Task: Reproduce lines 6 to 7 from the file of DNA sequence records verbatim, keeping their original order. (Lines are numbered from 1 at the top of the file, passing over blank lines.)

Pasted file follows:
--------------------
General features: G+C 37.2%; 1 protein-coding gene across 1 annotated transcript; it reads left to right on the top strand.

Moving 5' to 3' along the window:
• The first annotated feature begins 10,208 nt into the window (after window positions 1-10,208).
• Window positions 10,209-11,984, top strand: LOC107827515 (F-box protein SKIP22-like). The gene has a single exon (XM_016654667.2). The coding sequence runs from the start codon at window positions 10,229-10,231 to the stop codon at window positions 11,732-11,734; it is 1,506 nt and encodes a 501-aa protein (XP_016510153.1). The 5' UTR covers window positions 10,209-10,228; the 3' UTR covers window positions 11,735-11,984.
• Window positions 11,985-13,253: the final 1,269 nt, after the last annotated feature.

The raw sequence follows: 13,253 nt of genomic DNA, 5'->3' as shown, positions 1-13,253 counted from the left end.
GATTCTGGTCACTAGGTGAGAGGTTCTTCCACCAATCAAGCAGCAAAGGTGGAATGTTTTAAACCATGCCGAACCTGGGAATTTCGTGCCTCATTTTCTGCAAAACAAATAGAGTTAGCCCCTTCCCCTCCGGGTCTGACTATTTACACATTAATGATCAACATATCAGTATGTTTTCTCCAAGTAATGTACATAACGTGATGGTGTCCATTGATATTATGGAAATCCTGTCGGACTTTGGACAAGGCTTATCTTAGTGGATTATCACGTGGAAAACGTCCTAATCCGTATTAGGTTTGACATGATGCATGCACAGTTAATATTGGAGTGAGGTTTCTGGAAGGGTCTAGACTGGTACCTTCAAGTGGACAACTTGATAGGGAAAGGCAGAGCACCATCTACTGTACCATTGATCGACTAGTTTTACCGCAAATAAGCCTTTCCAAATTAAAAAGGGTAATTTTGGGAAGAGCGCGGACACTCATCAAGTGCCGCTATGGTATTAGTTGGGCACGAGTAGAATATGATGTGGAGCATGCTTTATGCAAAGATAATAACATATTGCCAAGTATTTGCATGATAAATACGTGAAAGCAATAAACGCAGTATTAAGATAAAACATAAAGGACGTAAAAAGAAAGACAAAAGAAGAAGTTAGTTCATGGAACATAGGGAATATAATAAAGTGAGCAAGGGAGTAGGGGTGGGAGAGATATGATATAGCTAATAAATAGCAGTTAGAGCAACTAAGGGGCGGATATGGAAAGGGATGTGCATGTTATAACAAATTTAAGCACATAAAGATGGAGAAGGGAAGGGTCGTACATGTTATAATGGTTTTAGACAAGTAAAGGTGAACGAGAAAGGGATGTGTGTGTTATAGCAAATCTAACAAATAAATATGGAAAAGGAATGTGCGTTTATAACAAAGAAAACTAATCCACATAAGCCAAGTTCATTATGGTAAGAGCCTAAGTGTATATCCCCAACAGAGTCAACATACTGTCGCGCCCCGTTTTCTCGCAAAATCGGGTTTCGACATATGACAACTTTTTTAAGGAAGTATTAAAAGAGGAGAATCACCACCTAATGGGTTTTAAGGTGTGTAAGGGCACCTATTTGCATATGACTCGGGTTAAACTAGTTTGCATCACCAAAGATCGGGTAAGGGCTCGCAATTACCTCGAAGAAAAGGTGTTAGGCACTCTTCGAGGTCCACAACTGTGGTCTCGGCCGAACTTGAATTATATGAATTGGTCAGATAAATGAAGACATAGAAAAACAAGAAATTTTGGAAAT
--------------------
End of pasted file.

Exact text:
The raw sequence follows: 13,253 nt of genomic DNA, 5'->3' as shown, positions 1-13,253 counted from the left end.
GATTCTGGTCACTAGGTGAGAGGTTCTTCCACCAATCAAGCAGCAAAGGTGGAATGTTTTAAACCATGCCGAACCTGGGAATTTCGTGCCTCATTTTCTGCAAAACAAATAGAGTTAGCCCCTTCCCCTCCGGGTCTGACTATTTACACATTAATGATCAACATATCAGTATGTTTTCTCCAAGTAATGTACATAACGTGATGGTGTCCATTGATATTATGGAAATCCTGTCGGACTTTGGACAAGGCTTATCTTAGTGGATTATCACGTGGAAAACGTCCTAATCCGTATTAGGTTTGACATGATGCATGCACAGTTAATATTGGAGTGAGGTTTCTGGAAGGGTCTAGACTGGTACCTTCAAGTGGACAACTTGATAGGGAAAGGCAGAGCACCATCTACTGTACCATTGATCGACTAGTTTTACCGCAAATAAGCCTTTCCAAATTAAAAAGGGTAATTTTGGGAAGAGCGCGGACACTCATCAAGTGCCGCTATGGTATTAGTTGGGCACGAGTAGAATATGATGTGGAGCATGCTTTATGCAAAGATAATAACATATTGCCAAGTATTTGCATGATAAATACGTGAAAGCAATAAACGCAGTATTAAGATAAAACATAAAGGACGTAAAAAGAAAGACAAAAGAAGAAGTTAGTTCATGGAACATAGGGAATATAATAAAGTGAGCAAGGGAGTAGGGGTGGGAGAGATATGATATAGCTAATAAATAGCAGTTAGAGCAACTAAGGGGCGGATATGGAAAGGGATGTGCATGTTATAACAAATTTAAGCACATAAAGATGGAGAAGGGAAGGGTCGTACATGTTATAATGGTTTTAGACAAGTAAAGGTGAACGAGAAAGGGATGTGTGTGTTATAGCAAATCTAACAAATAAATATGGAAAAGGAATGTGCGTTTATAACAAAGAAAACTAATCCACATAAGCCAAGTTCATTATGGTAAGAGCCTAAGTGTATATCCCCAACAGAGTCAACATACTGTCGCGCCCCGTTTTCTCGCAAAATCGGGTTTCGACATATGACAACTTTTTTAAGGAAGTATTAAAAGAGGAGAATCACCACCTAATGGGTTTTAAGGTGTGTAAGGGCACCTATTTGCATATGACTCGGGTTAAACTAGTTTGCATCACCAAAGATCGGGTAAGGGCTCGCAATTACCTCGAAGAAAAGGTGTTAGGCACTCTTCGAGGTCCACAACTGTGGTCTCGGCCGAACTTGAATTATATGAATTGGTCAGATAAATGAAGACATAGAAAAACAAGAAATTTTGGAAAT